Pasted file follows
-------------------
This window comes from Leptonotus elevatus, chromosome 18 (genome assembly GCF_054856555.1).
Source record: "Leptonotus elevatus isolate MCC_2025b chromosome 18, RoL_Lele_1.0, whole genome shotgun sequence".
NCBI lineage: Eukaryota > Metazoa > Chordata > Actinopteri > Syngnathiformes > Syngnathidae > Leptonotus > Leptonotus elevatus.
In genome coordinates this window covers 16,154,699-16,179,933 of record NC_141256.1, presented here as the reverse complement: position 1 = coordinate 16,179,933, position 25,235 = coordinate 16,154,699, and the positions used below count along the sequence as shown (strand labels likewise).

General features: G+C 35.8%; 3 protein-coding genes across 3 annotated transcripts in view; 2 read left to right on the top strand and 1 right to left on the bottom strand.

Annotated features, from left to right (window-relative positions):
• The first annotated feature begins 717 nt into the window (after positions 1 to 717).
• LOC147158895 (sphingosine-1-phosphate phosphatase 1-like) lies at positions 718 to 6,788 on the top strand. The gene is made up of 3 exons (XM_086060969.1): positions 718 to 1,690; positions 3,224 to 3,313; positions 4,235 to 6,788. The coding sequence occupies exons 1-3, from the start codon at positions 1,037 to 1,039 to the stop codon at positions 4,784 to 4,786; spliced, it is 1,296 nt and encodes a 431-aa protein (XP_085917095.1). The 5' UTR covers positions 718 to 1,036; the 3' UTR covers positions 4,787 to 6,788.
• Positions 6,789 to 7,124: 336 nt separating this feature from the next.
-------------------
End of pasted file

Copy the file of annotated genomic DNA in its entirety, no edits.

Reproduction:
This window comes from Leptonotus elevatus, chromosome 18 (genome assembly GCF_054856555.1).
Source record: "Leptonotus elevatus isolate MCC_2025b chromosome 18, RoL_Lele_1.0, whole genome shotgun sequence".
NCBI lineage: Eukaryota > Metazoa > Chordata > Actinopteri > Syngnathiformes > Syngnathidae > Leptonotus > Leptonotus elevatus.
In genome coordinates this window covers 16,154,699-16,179,933 of record NC_141256.1, presented here as the reverse complement: position 1 = coordinate 16,179,933, position 25,235 = coordinate 16,154,699, and the positions used below count along the sequence as shown (strand labels likewise).

General features: G+C 35.8%; 3 protein-coding genes across 3 annotated transcripts in view; 2 read left to right on the top strand and 1 right to left on the bottom strand.

Annotated features, from left to right (window-relative positions):
• The first annotated feature begins 717 nt into the window (after positions 1 to 717).
• LOC147158895 (sphingosine-1-phosphate phosphatase 1-like) lies at positions 718 to 6,788 on the top strand. The gene is made up of 3 exons (XM_086060969.1): positions 718 to 1,690; positions 3,224 to 3,313; positions 4,235 to 6,788. The coding sequence occupies exons 1-3, from the start codon at positions 1,037 to 1,039 to the stop codon at positions 4,784 to 4,786; spliced, it is 1,296 nt and encodes a 431-aa protein (XP_085917095.1). The 5' UTR covers positions 718 to 1,036; the 3' UTR covers positions 4,787 to 6,788.
• Positions 6,789 to 7,124: 336 nt separating this feature from the next.